“The one thing the Industry needs at this time is hope…and a more positive narrative. People, who you would never think would lose their jobs, are right now and the after-effect could last for a very long time.”

The above was a quote in a recent forum and one which we have heard many, many times over the last week or so. The last two weeks, since the Chancellor’s announcement, has seen a sombre mood descend and understandably so.

Everyone understands the reasoning and the issues but the UK does seem to finding it harder to find the right road forward than other countries. Quite a number have remarked that the UK is more downbeat than other countries. One could see this very vividly with the video discussion we hosted with the Three Deans from the Swiss Education Group earlier this week.

We had one comment which noted that: “My fears are for the young talent. I have enjoyed the pieces on hotels schools, especially the Three Deans interview as it was a positive outlook and they clearly like the students in their care. The industry is a creative one, a passionate one and this is what creates something special. The Three Deans made you feel they would nurture that and we need that in the UK too. Is it just me but the UK seems the most negative environment at the moment?”

Hope is crucial in the hardest of times. Without hope, it does sap energy and undermines the good. Many are arguing that leaders and Industry do need to somehow create a more positive narrative to help those who are losing their jobs but this is a remarkably difficult time too for leaders who have seen their business decimated through no fault of their own. So many are not being given the chance to trade with hope through Government restrictions. Leaders too need to see signs of light and hope, that they have the opportunity to rebuild their businesses.

Over the last week, we have had many comments coming through which illustrate the concerns which many do feel at this time. You may not agree with some of the following comments but they are reflective of the comments being heard:

“We have let the analysts control too much. Operators need to be given a fighting chance as odds are they will find solutions.”

“Many are lacking purpose and hope, the subject’s which you have covered well in the past. These topics are so important now. How people stay positive and avoid slipping into dark holes.”

“It does sadden me that all the good energy of May and June seems to have been lost. All the talk about communities, about compassion, about better values seems to have evaporated. Maybe let’s get that discussion back as it did inspire people to do good work”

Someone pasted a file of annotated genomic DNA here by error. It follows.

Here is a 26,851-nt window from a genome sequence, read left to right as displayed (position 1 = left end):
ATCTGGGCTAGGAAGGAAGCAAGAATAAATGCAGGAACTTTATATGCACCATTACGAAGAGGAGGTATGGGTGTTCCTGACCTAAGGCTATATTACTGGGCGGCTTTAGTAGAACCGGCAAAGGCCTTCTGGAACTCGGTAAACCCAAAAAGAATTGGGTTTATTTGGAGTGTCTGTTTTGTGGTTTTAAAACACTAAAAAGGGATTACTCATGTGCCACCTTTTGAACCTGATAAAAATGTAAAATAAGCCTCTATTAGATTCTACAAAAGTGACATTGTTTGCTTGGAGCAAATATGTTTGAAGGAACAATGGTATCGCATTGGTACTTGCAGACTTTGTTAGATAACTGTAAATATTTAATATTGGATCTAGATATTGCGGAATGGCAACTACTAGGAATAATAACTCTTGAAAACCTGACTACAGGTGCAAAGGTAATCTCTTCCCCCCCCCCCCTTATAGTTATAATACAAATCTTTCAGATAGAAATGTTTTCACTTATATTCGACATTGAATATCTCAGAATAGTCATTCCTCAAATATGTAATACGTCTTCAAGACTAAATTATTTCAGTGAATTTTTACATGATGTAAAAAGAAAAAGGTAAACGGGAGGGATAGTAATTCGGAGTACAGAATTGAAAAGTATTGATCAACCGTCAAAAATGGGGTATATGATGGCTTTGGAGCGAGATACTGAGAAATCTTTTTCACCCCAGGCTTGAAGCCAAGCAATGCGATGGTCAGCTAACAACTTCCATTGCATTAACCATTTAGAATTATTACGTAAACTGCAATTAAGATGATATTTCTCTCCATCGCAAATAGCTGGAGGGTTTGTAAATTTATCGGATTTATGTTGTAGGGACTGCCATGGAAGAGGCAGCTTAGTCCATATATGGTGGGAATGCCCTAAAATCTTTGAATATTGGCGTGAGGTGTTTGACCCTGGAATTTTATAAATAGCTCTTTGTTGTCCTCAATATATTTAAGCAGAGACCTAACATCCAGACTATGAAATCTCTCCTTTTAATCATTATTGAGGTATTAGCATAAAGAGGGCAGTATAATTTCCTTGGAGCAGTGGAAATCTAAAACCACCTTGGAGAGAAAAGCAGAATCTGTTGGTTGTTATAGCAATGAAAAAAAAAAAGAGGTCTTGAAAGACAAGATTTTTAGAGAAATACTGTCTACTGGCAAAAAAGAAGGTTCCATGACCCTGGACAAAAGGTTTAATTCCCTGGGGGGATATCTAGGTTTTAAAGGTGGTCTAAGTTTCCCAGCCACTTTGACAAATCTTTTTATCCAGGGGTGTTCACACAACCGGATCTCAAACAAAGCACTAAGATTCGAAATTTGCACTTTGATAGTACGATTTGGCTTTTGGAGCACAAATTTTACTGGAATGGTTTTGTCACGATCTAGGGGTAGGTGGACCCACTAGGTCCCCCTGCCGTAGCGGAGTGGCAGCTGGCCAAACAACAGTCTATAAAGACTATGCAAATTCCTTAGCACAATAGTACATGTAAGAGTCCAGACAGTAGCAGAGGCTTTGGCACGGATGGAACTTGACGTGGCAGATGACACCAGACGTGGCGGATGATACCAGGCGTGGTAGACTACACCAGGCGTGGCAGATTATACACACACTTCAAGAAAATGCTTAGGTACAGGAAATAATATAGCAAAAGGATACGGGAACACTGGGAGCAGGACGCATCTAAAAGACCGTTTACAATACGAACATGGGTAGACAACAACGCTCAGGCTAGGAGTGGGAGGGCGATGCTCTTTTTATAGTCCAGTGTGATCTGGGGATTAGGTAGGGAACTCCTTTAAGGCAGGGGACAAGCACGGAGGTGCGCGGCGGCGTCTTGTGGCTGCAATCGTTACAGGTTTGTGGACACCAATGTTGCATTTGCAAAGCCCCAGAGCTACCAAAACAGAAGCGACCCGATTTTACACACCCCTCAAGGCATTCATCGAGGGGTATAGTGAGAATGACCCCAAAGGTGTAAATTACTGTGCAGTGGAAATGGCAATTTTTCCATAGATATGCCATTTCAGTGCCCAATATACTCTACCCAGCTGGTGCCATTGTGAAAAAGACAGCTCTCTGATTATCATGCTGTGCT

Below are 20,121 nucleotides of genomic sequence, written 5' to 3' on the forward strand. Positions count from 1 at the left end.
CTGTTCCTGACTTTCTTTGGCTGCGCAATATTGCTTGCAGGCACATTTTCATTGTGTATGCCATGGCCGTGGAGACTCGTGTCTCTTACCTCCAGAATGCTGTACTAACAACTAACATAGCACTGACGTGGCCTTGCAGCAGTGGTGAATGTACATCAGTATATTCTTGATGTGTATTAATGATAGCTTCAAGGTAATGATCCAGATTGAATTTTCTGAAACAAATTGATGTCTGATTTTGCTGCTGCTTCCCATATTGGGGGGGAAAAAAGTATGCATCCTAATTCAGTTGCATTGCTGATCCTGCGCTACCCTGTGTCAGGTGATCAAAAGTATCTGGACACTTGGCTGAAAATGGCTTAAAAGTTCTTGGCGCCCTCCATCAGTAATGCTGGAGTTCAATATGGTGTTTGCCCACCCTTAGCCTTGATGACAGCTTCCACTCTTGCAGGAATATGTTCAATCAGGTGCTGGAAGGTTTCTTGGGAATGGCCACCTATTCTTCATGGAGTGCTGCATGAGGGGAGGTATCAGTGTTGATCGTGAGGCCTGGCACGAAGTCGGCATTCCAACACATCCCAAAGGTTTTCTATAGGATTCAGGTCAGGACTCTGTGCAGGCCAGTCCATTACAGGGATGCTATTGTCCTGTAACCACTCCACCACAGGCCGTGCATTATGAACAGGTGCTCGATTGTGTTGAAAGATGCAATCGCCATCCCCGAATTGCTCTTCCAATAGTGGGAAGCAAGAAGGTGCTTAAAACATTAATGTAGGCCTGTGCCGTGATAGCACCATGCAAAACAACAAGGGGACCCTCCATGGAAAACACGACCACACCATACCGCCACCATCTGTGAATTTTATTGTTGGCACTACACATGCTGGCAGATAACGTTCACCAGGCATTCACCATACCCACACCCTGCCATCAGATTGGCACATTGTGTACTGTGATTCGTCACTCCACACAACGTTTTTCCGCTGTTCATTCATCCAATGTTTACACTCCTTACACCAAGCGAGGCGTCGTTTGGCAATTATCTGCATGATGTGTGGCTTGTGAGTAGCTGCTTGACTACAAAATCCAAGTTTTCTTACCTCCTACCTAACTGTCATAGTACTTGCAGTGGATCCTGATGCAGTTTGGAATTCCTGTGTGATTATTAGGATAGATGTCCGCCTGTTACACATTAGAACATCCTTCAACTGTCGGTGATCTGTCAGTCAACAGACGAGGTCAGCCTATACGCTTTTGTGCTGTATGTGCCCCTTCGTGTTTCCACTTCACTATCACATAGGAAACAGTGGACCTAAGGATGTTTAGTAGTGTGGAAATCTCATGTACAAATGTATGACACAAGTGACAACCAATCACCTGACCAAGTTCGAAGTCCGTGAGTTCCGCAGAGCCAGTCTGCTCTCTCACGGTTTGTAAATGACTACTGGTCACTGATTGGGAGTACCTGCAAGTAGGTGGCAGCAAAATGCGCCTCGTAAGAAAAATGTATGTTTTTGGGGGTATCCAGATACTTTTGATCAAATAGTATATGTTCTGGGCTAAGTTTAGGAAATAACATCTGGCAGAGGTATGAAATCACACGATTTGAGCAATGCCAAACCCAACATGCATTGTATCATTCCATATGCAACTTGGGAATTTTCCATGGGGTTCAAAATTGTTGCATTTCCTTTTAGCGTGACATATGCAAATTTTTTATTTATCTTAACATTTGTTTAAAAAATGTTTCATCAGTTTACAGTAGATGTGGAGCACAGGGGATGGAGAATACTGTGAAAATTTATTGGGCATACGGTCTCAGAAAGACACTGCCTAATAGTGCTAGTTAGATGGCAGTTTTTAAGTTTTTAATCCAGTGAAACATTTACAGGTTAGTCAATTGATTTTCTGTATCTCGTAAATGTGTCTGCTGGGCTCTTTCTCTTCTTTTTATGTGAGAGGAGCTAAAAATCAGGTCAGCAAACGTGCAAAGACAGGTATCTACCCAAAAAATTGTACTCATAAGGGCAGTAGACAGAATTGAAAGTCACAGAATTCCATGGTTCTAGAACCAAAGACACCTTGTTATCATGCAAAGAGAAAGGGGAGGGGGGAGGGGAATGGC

“As we move forward resilience will become even more necessary and new leaders will need mentoring from the older leaders, as much as the older leaders will need to listen and adapt to the upcoming leaders. Building resilience doesn’t come overnight, it is a time and “battle served” attribute, requiring knocks along the way. It’s how the new leaders learn how to roll with the tough times that will determine their longevity in the future. Let’s be honest hospitality requires stamina, integrity and learning the craft of hospitality, the best way to do this is with a combination of passed down wisdom and fresh thinking from the rising stars. To me, this is how the magic happens!”

“The contract sector has long been dominated by cost & purchasing. Let’s maybe see discussions start in a new place post-covid. Maybe about service, great food and the value it has. What is the purpose of having great food service and just what can be achieved?”

“Chefs adapt and even though so many are losing their jobs, you will see them migrate to new places and start again. I reckon top chefs will be seen moving to rural pubs and creating new destinations that people want to travel to”

“ Many hotels will reimagine both their services and how space can be used. People may be downbeat now but the industry will reinvent itself and come out strongly”

“ It feels as though the Government just gave up the Industry. How can one see people in stadia lose their jobs when they haven’t a chance to operate? Events too? The saddest of times but I do know the industry will somehow find a road through. I am just sad for those who have hurt through no fault of their own. “

This period is creating greater change than many realise. Many will argue that the UK has made the worst of the situation and that other countries have seemingly coped far better. Many note that China is coming back strongly and that other countries seem to see trade return to profitable conditions. Time will tell if this is correct or not, but there is little doubt that many will create new solutions over the next few months.

· Will we see a migration of chefs to new locations?

· We will see new businesses and products being formed?

· Will we see a migration of talent out of cities?

· How will cities rebuild?

All questions being discussed and, as negative as this moment appears, there are opportunities too.